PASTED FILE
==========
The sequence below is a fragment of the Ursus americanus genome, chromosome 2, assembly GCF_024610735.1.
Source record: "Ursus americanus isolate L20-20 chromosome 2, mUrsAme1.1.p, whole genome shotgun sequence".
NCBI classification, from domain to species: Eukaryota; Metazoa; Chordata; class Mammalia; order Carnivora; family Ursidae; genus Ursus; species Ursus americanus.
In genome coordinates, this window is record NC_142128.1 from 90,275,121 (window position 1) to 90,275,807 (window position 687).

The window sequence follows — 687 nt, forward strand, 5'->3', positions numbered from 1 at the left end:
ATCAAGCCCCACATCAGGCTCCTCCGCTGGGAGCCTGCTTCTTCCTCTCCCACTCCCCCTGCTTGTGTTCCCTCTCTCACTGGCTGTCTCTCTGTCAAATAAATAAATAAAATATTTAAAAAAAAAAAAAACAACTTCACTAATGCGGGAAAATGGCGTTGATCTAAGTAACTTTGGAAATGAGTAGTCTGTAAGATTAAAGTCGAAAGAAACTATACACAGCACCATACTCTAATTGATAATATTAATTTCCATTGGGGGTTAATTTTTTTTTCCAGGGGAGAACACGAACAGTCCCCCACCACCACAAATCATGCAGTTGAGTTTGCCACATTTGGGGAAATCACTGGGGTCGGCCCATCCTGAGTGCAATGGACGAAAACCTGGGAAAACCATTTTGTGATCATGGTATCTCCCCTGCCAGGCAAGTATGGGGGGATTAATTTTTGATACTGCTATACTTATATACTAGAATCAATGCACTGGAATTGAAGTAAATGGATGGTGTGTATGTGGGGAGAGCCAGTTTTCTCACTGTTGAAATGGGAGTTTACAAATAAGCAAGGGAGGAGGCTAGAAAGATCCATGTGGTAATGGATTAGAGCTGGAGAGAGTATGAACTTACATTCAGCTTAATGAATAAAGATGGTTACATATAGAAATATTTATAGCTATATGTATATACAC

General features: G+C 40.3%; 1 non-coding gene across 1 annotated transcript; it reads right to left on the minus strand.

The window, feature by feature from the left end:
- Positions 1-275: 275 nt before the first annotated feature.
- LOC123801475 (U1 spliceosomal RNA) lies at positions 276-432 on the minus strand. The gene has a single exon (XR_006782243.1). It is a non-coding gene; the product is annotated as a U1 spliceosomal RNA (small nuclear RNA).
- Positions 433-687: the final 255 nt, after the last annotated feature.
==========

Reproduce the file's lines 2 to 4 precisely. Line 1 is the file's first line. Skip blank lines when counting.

Source record: "Ursus americanus isolate L20-20 chromosome 2, mUrsAme1.1.p, whole genome shotgun sequence".
NCBI classification, from domain to species: Eukaryota; Metazoa; Chordata; class Mammalia; order Carnivora; family Ursidae; genus Ursus; species Ursus americanus.
In genome coordinates, this window is record NC_142128.1 from 90,275,121 (window position 1) to 90,275,807 (window position 687).